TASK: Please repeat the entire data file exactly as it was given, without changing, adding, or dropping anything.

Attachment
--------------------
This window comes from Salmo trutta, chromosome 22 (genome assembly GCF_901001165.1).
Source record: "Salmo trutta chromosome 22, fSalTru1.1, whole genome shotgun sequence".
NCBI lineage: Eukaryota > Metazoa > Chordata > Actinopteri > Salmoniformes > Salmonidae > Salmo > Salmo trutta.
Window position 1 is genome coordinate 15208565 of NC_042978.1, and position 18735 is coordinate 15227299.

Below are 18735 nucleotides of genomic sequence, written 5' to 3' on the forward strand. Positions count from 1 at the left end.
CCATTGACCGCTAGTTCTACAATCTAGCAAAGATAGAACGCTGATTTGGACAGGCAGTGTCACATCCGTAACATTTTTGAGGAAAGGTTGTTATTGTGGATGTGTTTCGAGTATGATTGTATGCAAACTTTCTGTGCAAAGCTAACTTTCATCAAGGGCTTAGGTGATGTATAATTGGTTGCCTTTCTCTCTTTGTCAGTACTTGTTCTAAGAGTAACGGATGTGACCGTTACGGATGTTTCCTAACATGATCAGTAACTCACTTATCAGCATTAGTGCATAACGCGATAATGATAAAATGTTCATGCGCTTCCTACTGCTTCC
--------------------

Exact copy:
This window comes from Salmo trutta, chromosome 22 (genome assembly GCF_901001165.1).
Source record: "Salmo trutta chromosome 22, fSalTru1.1, whole genome shotgun sequence".
NCBI lineage: Eukaryota > Metazoa > Chordata > Actinopteri > Salmoniformes > Salmonidae > Salmo > Salmo trutta.
Window position 1 is genome coordinate 15208565 of NC_042978.1, and position 18735 is coordinate 15227299.

Below are 18735 nucleotides of genomic sequence, written 5' to 3' on the forward strand. Positions count from 1 at the left end.
CCATTGACCGCTAGTTCTACAATCTAGCAAAGATAGAACGCTGATTTGGACAGGCAGTGTCACATCCGTAACATTTTTGAGGAAAGGTTGTTATTGTGGATGTGTTTCGAGTATGATTGTATGCAAACTTTCTGTGCAAAGCTAACTTTCATCAAGGGCTTAGGTGATGTATAATTGGTTGCCTTTCTCTCTTTGTCAGTACTTGTTCTAAGAGTAACGGATGTGACCGTTACGGATGTTTCCTAACATGATCAGTAACTCACTTATCAGCATTAGTGCATAACGCGATAATGATAAAATGTTCATGCGCTTCCTACTGCTTCC